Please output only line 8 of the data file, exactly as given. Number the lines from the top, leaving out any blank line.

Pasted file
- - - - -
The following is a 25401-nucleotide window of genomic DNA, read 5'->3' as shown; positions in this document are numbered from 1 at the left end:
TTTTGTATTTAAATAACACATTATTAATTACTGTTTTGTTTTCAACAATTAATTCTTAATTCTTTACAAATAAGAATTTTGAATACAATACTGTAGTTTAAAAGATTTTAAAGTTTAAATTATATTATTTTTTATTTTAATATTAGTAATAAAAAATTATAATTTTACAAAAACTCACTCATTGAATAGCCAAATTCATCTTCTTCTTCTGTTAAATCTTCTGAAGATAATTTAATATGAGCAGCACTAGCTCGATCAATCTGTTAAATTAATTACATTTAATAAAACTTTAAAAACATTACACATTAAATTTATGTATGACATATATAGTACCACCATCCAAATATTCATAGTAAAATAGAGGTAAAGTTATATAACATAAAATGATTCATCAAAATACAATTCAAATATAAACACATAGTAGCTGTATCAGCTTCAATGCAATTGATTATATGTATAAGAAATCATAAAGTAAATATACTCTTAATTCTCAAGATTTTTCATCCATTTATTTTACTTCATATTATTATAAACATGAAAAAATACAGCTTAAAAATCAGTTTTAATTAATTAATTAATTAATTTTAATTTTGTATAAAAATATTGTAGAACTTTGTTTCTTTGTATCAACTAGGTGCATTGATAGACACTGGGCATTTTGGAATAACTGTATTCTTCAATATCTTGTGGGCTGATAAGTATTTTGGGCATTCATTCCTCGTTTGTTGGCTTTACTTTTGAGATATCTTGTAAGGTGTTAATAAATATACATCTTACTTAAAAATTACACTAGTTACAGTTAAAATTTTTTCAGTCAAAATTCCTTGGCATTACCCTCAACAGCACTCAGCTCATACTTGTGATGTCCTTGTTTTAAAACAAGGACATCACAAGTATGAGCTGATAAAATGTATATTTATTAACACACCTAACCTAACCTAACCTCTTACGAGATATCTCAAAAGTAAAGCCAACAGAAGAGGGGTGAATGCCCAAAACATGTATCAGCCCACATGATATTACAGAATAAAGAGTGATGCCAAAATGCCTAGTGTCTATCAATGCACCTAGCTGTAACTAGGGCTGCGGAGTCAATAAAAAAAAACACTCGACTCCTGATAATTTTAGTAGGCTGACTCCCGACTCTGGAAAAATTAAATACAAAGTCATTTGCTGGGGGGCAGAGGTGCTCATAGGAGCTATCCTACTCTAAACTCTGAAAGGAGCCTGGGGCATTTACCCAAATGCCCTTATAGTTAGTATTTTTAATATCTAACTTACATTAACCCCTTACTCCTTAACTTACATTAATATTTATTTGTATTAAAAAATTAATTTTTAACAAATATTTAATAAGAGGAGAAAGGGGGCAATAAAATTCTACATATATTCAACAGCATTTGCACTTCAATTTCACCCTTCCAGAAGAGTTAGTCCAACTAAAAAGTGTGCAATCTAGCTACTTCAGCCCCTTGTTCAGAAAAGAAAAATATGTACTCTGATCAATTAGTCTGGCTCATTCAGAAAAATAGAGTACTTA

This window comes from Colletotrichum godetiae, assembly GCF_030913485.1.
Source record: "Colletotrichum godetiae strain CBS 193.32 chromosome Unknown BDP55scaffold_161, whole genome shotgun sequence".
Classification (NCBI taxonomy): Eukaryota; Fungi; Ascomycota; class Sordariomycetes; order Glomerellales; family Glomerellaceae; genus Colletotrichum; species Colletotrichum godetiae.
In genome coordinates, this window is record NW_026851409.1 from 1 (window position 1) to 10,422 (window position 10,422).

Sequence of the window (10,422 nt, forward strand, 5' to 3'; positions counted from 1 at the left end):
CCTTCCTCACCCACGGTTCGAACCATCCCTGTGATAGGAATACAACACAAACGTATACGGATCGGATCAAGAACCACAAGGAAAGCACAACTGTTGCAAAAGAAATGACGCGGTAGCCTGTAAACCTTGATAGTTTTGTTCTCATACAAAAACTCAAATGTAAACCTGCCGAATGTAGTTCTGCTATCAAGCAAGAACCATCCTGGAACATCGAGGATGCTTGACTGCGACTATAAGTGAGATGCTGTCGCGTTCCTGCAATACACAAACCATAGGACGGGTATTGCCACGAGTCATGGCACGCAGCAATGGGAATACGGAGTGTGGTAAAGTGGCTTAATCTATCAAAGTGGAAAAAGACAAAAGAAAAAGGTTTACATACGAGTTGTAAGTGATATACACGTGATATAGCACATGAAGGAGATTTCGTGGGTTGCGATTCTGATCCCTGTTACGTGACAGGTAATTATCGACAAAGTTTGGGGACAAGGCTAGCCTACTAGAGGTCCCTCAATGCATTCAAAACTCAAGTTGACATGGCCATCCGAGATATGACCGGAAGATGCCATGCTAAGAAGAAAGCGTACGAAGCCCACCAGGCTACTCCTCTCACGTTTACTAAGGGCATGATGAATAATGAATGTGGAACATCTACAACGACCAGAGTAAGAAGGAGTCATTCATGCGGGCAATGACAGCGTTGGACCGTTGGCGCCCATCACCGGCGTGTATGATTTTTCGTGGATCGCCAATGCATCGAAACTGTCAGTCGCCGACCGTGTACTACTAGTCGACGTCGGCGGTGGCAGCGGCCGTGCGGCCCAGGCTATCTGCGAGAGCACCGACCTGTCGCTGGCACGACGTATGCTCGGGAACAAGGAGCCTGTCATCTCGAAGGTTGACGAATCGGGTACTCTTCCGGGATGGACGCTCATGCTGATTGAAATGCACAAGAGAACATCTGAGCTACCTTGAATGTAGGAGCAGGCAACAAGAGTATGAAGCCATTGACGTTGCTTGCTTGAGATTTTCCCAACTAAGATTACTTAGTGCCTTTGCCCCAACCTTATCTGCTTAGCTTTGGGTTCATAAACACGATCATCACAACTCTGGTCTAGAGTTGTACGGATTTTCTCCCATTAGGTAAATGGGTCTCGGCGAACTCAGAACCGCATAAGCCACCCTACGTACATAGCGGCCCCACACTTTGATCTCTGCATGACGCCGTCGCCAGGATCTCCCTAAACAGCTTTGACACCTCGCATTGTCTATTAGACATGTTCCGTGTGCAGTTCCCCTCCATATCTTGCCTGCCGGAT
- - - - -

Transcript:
CCTTCCTCACCCACGGTTCGAACCATCCCTGTGATAGGAATACAACACAAACGTATACGGATCGGATCAAGAACCACAAGGAAAGCACAACTGTTGCAAAAGAAATGACGCGGTAGCCTGTAAACCTTGATAGTTTTGTTCTCATACAAAAACTCAAATGTAAACCTGCCGAATGTAGTTCTGCTATCAAGCAAGAACCATCCTGGAACATCGAGGATGCTTGACTGCGACTATAAGTGAGATGCTGTCGCGTTCCTGCAATACACAAACCATAGGACGGGTATTGCCACGAGTCATGGCACGCAGCAATGGGAATACGGAGTGTGGTAAAGTGGCTTAATCTATCAAAGTGGAAAAAGACAAAAGAAAAAGGTTTACATACGAGTTGTAAGTGATATACACGTGATATAGCACATGAAGGAGATTTCGTGGGTTGCGATTCTGATCCCTGTTACGTGACAGGTAATTATCGACAAAGTTTGGGGACAAGGCTAGCCTACTAGAGGTCCCTCAATGCATTCAAAACTCAAGTTGACATGGCCATCCGAGATATGACCGGAAGATGCCATGCTAAGAAGAAAGCGTACGAAGCCCACCAGGCTACTCCTCTCACGTTTACTAAGGGCATGATGAATAATGAATGTGGAACATCTACAACGACCAGAGTAAGAAGGAGTCATTCATGCGGGCAATGACAGCGTTGGACCGTTGGCGCCCATCACCGGCGTGTATGATTTTTCGTGGATCGCCAATGCATCGAAACTGTCAGTCGCCGACCGTGTACTACTAGTCGACGTCGGCGGTGGCAGCGGCCGTGCGGCCCAGGCTATCTGCGAGAGCACCGACCTGTCGCTGGCACGACGTATGCTCGGGAACAAGGAGCCTGTCATCTCGAAGGTTGACGAATCGGGTACTCTTCCGGGATGGACGCTCATGCTGATTGAAATGCACAAGAGAACATCTGAGCTACCTTGAATGTAGGAGCAGGCAACAAGAGTATGAAGCCATTGACGTTGCTTGCTTGAGATTTTCCCAACTAAGATTACTTAGTGCCTTTGCCCCAACCTTATCTGCTTAGCTTTGGGTTCATAAACACGATCATCACAACTCTGGTCTAGAGTTGTACGGATTTTCTCCCATTAGGTAAATGGGTCTCGGCGAACTCAGAACCGCATAAGCCACCCTACGTACATAGCGGCCCCACACTTTGATCTCTGCATGACGCCGTCGCCAGGATCTCCCTAAACAGCTTTGACACCTCGCATTGTCTATTAGACATGTTCCGTGTGCAGTTCCCCTCCATATCTTGCCTGCCGGAT